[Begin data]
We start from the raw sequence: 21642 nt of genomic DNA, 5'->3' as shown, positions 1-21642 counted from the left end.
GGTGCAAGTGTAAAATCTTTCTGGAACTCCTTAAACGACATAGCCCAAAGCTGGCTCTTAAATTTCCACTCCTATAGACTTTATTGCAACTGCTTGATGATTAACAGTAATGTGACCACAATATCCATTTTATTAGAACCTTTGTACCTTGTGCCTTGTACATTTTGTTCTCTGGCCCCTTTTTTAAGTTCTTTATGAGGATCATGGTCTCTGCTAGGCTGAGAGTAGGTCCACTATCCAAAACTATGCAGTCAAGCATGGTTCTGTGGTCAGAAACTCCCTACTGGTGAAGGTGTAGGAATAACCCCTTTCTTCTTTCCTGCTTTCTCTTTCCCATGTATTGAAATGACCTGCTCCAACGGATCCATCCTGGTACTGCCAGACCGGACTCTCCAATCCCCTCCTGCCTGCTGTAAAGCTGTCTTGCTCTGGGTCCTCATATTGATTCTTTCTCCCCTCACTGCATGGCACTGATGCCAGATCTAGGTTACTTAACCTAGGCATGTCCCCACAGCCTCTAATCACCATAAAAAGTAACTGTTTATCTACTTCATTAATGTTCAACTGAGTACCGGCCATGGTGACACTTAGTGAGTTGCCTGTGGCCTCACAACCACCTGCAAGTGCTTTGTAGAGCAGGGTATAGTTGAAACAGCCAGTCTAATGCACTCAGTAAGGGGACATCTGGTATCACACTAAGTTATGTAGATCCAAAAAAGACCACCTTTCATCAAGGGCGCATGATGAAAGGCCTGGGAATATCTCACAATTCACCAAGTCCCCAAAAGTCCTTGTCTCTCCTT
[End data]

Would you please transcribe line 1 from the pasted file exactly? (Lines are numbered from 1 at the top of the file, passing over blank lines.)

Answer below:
We start from the raw sequence: 21642 nt of genomic DNA, 5'->3' as shown, positions 1-21642 counted from the left end.